As information technology (IT) is increasingly becoming an integral part of today’s societal fabric, its presence in the classroom becomes inevitable. Most of today’s students bring with them at least one mobile device, capable of connecting to the Internet and pursuing a variety of advanced tasks. Whether we accept it or not, IT is definitely changing the way students interact with the instructional material, with their peers and professors. Thus, traditional methodologies, based on a one-to-many philosophy, where the instructor is at the center of the learning process, seem to be incongruent with the reality. Recognizing such challenges, we engaged in a project aimed at synchronizing students’ learning and communication behaviors with methodologies that seem to be more appropriate for disseminating content and engaging students for deeper learning. Our main objective was to facilitate students’ learning of their main instructional content – IT in hospitality – while developing skills such as critical thinking, problem solving, written/oral communication, leadership, and teamwork.
We envisioned a course in which students work in groups to accomplish tasks while sharing the results of their work and their methodologies with their instructor and peers in the real-time. Naturally, the specifics of this particular class dictated some of the parameters of the new course development: first-year experience students with limited knowledge of the managerial processes requiring information technology, high enrollment and amphitheater–style classroom making it difficult for students to collaborate within groups, one-credit hour course limiting the amount of in-class time. This approach required the development of a complete set of assignments, called active learning assignments (ALAs), which were to be completed in groups using iPads and a variety of mobile apps (e.g., Doceri, Skitch, Sketches). We provided the iPads and the Apple TV system, which allowed the groups to share their work with the rest of the class. The students were also required to upload their work on the course’s forum, which allowed the instructor and peers to engage in rich comments and discussions. We did not eliminate traditional components of instruction, but instead created an environment where traditional and contemporary instruction can symbiotically coexist.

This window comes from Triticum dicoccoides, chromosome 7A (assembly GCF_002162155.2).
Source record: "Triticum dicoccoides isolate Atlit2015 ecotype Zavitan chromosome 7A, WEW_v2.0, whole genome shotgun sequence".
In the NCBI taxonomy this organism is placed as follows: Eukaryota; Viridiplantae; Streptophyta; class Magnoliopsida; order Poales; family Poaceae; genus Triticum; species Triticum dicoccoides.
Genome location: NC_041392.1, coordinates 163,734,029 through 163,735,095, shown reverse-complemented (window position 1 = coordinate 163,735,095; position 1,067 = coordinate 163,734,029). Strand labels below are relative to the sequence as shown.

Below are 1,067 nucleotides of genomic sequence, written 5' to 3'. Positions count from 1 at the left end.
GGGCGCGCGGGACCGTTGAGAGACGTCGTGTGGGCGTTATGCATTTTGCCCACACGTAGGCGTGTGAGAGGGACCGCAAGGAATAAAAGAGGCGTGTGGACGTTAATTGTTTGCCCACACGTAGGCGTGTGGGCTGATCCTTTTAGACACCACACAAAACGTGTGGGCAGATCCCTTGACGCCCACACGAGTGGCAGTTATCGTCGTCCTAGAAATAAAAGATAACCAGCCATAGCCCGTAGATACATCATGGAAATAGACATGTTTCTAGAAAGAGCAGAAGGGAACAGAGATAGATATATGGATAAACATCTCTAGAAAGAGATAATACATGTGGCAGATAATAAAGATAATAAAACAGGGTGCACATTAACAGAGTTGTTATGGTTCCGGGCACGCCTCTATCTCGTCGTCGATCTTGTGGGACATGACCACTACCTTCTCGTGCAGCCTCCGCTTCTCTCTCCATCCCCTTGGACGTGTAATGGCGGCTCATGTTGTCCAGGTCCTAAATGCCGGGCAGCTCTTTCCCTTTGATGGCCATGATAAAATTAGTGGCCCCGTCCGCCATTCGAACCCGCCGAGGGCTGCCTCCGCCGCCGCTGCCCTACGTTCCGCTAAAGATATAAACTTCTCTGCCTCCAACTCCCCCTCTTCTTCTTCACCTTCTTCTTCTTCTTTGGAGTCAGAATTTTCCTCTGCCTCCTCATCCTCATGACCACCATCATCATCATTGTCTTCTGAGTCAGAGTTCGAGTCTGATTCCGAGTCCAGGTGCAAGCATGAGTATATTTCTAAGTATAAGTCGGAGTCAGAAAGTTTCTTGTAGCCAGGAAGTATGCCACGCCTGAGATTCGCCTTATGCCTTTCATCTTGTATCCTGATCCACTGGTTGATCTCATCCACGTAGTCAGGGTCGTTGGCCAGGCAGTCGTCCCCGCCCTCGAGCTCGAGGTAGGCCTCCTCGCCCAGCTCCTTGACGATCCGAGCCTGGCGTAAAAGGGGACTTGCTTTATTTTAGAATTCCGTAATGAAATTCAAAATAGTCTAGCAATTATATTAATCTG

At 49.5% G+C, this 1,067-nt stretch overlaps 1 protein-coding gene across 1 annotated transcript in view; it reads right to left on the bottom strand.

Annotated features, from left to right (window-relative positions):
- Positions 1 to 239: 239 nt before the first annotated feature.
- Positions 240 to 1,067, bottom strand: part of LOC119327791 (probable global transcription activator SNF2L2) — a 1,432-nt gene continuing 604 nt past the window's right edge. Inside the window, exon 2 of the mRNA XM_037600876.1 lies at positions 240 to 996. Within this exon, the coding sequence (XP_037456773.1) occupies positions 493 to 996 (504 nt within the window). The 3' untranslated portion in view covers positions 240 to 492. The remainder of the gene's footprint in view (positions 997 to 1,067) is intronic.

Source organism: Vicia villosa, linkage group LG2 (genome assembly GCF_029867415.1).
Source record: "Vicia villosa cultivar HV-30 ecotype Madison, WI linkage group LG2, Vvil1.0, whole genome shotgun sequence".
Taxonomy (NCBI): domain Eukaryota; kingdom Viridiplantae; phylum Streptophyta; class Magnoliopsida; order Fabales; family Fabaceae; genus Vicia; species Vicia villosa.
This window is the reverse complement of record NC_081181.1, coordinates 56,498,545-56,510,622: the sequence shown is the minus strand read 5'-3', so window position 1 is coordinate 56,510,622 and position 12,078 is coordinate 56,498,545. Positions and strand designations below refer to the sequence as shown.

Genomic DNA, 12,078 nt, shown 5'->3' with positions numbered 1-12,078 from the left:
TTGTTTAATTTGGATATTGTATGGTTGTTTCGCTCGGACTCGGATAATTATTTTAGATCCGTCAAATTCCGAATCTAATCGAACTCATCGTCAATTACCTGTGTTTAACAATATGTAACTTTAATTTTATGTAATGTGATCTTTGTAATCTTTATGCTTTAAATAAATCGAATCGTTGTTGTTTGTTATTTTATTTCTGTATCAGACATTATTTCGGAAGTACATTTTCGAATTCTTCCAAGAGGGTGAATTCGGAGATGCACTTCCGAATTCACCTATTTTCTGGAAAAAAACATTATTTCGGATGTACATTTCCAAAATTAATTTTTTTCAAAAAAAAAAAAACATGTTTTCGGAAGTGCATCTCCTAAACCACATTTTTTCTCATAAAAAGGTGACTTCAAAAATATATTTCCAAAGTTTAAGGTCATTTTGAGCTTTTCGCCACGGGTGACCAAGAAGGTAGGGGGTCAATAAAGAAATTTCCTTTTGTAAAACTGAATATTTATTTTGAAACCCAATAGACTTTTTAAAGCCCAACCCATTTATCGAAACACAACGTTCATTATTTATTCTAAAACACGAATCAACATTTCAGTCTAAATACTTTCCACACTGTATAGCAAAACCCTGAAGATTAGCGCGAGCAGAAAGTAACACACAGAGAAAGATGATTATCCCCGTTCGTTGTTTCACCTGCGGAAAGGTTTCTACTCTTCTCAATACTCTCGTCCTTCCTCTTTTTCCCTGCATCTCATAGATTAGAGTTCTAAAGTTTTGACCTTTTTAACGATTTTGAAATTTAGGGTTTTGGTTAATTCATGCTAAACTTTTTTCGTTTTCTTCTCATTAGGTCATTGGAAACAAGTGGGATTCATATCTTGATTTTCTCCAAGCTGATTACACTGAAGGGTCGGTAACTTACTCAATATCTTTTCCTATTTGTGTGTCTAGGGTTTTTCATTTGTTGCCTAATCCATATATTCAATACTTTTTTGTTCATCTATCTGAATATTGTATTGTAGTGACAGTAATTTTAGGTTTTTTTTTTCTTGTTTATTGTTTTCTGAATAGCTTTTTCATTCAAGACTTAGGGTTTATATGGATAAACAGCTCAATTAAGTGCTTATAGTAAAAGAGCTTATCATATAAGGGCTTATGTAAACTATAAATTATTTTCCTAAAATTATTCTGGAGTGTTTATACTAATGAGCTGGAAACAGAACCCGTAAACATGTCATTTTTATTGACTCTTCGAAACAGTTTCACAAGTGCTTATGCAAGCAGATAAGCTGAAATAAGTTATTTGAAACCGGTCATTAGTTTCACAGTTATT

Upon a comprehensive assessment process and continuous evaluation by the instructor, we found a number of very interesting outcomes. Addressing the primary goal, we found that the students were better at mastering the material, and could be engaged in higher learning processes. Not surprisingly, we found that the students greatly enhanced their level of engagement, their communication, problem solving, and leadership skills. Unexpectedly, we found that the students were also stimulated to showcase their creativity, which, combined with all the other skills produced outstanding outcomes. We are still making adjustments in order to best capture the dynamics of the sections being taught, the technology advancements, and the types of core skills that are required from this course. However, this project opened our eyes to today’s instructional realities, where technology can be channeled to enhance student higher education learning.